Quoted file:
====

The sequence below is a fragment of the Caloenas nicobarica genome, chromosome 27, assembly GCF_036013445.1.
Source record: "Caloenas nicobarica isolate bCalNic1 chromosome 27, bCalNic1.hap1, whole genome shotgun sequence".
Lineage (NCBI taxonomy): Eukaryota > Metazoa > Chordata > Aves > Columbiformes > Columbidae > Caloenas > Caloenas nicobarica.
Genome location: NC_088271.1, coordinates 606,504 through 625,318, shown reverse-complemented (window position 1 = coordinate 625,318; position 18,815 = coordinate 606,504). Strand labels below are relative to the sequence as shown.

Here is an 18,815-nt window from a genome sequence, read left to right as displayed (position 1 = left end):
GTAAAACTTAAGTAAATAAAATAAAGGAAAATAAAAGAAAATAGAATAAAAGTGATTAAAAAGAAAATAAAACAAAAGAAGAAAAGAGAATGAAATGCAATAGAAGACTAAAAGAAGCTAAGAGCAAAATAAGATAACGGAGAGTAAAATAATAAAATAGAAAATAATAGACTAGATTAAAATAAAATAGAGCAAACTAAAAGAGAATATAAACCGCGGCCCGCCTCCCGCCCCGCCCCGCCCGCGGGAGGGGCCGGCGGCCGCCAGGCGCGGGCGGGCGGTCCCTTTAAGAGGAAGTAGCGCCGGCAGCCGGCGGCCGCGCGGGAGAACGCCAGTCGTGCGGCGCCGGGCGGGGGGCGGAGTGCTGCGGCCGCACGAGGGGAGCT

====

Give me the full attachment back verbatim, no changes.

The sequence below is a fragment of the Caloenas nicobarica genome, chromosome 27, assembly GCF_036013445.1.
Source record: "Caloenas nicobarica isolate bCalNic1 chromosome 27, bCalNic1.hap1, whole genome shotgun sequence".
Lineage (NCBI taxonomy): Eukaryota > Metazoa > Chordata > Aves > Columbiformes > Columbidae > Caloenas > Caloenas nicobarica.
Genome location: NC_088271.1, coordinates 606,504 through 625,318, shown reverse-complemented (window position 1 = coordinate 625,318; position 18,815 = coordinate 606,504). Strand labels below are relative to the sequence as shown.

Here is an 18,815-nt window from a genome sequence, read left to right as displayed (position 1 = left end):
GTAAAACTTAAGTAAATAAAATAAAGGAAAATAAAAGAAAATAGAATAAAAGTGATTAAAAAGAAAATAAAACAAAAGAAGAAAAGAGAATGAAATGCAATAGAAGACTAAAAGAAGCTAAGAGCAAAATAAGATAACGGAGAGTAAAATAATAAAATAGAAAATAATAGACTAGATTAAAATAAAATAGAGCAAACTAAAAGAGAATATAAACCGCGGCCCGCCTCCCGCCCCGCCCCGCCCGCGGGAGGGGCCGGCGGCCGCCAGGCGCGGGCGGGCGGTCCCTTTAAGAGGAAGTAGCGCCGGCAGCCGGCGGCCGCGCGGGAGAACGCCAGTCGTGCGGCGCCGGGCGGGGGGCGGAGTGCTGCGGCCGCACGAGGGGAGCT